Uvalde and Kent, and values we should shun

June 7, 2023
Protesting AUKUS nuclear submarines in Sydney. Photo: Alex Bainbridge

In seeking to justify its decision to enter the AUKUS alliance, the federal government has referred to “shared values” by the United States and Britain. Events in both countries suggest Australians should avoid those values.

Many have cited examples of behaviour, by the US in particular, which make that country an unsuitable ally.

Apart from its adventurism establishing bases and flexing its muscles around the world, the US has a poor human rights record domestically and internationally. Abu Ghraib and Guantanamo Bay should not be forgotten, nor should Julian Assange. The very need for a Black Lives Matter campaign suggests that racism blights American society.

But there are incidents in the US and in Britain which cannot be ignored. It is just over one year since the massacre of teachers and children at an elementary school in Uvalde, Texas.

More than 20 lives were taken in that shooting and yet in the 12 months since, there have been in the order of 50 more mass shootings at schools. A survey cited by the PBS news service shows that about half of students think their schools are unsafe.

It is clear that legislators in the US value the right to bear arms over the safety of children. They refuse to take effective action.

In an appalling development, school authorities have distributed pamphlets to young children featuring Winnie the Pooh advising them how to cope in the event of an incident. The governor of California said legislators are transferring responsibility for school safety to children.

Living with the potential for such trauma must affect children psychologically. It must influence their world view.

A true ally must surely express alarm and urge action. Instead our representatives tend to mouth platitudes about democracy and its freedoms.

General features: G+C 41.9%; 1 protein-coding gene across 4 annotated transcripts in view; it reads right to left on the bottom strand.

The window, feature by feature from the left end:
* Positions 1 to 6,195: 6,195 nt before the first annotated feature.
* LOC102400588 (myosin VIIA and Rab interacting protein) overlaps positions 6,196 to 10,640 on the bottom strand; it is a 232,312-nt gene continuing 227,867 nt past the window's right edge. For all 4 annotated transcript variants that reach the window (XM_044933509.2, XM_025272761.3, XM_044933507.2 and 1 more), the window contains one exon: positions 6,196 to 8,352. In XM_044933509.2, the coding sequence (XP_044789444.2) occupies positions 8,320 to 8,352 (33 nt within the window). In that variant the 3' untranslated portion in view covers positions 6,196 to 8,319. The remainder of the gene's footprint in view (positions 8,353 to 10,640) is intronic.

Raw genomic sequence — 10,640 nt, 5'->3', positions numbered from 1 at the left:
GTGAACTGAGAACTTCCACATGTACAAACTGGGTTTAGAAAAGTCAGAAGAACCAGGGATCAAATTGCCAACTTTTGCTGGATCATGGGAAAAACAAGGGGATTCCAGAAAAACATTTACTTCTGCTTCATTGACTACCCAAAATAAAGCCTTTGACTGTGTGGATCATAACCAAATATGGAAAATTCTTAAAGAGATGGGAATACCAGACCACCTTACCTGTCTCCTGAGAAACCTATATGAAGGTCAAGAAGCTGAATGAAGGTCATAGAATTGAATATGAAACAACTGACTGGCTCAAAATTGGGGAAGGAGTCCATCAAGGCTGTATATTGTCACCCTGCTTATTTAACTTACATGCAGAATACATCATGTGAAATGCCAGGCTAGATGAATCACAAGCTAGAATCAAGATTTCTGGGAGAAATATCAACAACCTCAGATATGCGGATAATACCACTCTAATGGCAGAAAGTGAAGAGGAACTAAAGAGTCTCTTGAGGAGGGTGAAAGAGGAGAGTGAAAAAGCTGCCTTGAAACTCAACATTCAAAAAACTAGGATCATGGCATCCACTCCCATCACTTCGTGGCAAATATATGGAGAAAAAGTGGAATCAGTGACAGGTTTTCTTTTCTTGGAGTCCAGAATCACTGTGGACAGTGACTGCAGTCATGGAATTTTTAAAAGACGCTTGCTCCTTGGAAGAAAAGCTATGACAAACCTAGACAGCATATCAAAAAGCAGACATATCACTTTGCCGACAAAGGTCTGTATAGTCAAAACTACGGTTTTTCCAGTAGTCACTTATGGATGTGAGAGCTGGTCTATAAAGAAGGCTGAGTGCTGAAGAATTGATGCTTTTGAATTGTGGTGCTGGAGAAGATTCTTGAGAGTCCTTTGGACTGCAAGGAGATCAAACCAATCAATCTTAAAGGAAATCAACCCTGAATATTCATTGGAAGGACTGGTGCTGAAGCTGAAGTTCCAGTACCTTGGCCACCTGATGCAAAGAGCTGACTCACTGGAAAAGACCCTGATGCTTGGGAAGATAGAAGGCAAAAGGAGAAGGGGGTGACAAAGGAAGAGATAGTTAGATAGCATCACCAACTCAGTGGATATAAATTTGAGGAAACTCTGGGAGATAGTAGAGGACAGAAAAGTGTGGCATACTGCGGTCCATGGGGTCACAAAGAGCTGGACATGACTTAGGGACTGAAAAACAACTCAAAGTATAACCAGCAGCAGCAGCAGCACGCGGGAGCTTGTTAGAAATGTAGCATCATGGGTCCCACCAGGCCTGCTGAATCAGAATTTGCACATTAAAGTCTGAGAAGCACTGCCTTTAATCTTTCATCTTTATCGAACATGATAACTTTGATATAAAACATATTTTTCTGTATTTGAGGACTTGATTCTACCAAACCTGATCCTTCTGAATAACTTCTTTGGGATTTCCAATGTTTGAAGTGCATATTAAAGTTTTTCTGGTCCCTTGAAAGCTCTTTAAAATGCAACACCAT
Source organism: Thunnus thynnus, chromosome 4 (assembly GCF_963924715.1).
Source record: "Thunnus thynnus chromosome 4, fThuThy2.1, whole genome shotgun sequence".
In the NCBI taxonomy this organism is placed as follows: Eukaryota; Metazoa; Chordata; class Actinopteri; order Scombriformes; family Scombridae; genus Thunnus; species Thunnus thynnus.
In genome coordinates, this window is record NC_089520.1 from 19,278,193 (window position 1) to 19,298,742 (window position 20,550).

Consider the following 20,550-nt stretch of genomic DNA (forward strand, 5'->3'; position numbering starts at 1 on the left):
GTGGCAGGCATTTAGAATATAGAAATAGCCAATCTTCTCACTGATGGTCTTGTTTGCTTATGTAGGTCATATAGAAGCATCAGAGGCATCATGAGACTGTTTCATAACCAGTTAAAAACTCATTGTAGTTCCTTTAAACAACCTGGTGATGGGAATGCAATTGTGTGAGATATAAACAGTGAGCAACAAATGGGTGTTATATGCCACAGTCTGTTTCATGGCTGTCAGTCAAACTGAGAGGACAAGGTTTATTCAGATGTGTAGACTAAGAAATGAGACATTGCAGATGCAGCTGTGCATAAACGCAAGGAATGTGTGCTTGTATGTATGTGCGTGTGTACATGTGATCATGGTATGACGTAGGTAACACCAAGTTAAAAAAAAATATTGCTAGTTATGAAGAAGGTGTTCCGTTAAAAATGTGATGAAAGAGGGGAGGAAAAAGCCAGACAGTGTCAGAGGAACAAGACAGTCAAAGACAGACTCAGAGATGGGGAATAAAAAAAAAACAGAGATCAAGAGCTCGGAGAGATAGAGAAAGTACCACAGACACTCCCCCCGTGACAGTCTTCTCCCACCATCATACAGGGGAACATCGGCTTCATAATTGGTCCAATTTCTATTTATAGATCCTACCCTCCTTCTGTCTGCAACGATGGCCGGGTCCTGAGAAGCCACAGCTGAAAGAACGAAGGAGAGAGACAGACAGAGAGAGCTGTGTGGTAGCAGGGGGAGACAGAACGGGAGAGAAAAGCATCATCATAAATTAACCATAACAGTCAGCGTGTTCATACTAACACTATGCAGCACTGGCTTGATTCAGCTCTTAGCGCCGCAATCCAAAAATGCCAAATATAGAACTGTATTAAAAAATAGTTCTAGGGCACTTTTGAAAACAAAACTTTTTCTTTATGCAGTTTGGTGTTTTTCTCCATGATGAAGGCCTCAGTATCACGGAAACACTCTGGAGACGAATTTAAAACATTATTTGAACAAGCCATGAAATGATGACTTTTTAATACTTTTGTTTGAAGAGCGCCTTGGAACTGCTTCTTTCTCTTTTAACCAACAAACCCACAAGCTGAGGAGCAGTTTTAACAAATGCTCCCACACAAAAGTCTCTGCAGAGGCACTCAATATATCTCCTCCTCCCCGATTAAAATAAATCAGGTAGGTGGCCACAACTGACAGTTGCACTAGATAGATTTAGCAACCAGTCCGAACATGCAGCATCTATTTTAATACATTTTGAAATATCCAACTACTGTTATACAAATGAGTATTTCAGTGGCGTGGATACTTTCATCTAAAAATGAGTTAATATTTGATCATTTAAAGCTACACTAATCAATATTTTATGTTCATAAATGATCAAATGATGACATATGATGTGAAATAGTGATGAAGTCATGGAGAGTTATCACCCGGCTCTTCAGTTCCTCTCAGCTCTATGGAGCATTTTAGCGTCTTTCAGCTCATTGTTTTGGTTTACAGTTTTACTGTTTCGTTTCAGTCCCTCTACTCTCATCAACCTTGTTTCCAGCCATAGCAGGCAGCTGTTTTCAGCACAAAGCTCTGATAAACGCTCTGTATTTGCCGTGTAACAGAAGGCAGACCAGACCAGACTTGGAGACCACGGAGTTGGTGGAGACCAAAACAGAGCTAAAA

Meanwhile, BBC news in Britain continues to document the appalling state of healthcare in the National Health Service. While the Tory government claims to be building new hospitals, many are at risk of being demolished. The workforce is poorly paid and there are frequent reports of needless patient deaths. Despite distressing reports, the government is happy to spend £100 million (A$186,252,500) on a celebration of that antiquated institution known as the monarchy.

The dangers of China’s militarism in the Asia-Pacific region are mainly theoretical, but it has been announced as fact by agents of these declining societies in the US and Britain, and repeated uncritically by the Australian government.

There is little democratic about Scott Morrison–Anthony Albanese’s autocratic decision to back AUKUS — without reference to elected parliamentary representatives.

On balance, the risks of contamination by the warped propaganda of these countries must be far greater than any military threat from China. 

There are troubling signs that the Albanese government is unresponsive to legitimate concerns: continued adherence to a foreign monarchy; approval of fossil fuels; and a failure to treat homelessness as a social emergency.

These threaten faith in Australia being a democracy. Such unresponsiveness is a symptom of an ossifying political culture. There are very good reasons to ditch AUKUS before we are contaminated by the worst aspects of these undemocratic countries.

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